1. A son of Pelasgus and father of Thessalus. The ancient name of Thessaly, viz. Haemonia, or Aemonia, was believed to have been derived from him. (Schol. ad Apollon. Rhod. iii. 1090; Plin. H. V. iv. 14.)
2. A son of Lycaon, and the reputed founder of Haemonia in Arcadia. (Paus. viii. 44. § 2; Apollod. iii. 8. § 1.)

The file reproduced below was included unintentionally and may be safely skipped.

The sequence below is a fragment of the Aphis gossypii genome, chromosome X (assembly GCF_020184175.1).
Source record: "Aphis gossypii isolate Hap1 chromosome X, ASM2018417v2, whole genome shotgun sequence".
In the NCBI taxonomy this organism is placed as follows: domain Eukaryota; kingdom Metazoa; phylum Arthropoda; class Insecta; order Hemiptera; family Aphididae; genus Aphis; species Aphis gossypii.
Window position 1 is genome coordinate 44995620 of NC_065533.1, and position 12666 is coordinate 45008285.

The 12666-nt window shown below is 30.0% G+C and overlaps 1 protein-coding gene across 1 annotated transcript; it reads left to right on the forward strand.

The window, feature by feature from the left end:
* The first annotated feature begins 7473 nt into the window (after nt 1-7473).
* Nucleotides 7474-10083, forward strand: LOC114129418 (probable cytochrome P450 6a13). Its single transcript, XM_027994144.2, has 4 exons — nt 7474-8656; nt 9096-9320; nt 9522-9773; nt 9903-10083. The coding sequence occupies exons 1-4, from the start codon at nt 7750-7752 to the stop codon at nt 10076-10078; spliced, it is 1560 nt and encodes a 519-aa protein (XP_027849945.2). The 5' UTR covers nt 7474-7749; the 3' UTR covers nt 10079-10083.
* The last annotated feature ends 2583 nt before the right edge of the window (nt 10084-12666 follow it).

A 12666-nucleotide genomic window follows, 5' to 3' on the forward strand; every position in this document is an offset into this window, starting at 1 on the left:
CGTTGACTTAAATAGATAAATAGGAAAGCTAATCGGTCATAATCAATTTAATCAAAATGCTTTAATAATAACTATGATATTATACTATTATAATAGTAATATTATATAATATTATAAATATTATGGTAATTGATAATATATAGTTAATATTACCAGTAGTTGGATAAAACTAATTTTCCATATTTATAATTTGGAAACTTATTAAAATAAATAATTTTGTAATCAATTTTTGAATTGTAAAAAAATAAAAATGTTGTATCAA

3. A son of Creon of Thebes, perished, according to some accounts, by the sphinx. (Apollod. iii. 5. § 8; Schol. ad Eurip. Phoen. 1760.) But, according to other traditions, he survived the war of the Seven against Thebes, and he is said to have been in love with Antigone, and to have made away with himself on hearing that she was condemned by his father to be entombed alive. (Soph. Antig. 627, &c.; Eurip. Phoen. 757, 1587; Hygin. Fab. 72.) In the Iliad (iv. 394) Maeon is called a son of Haemon.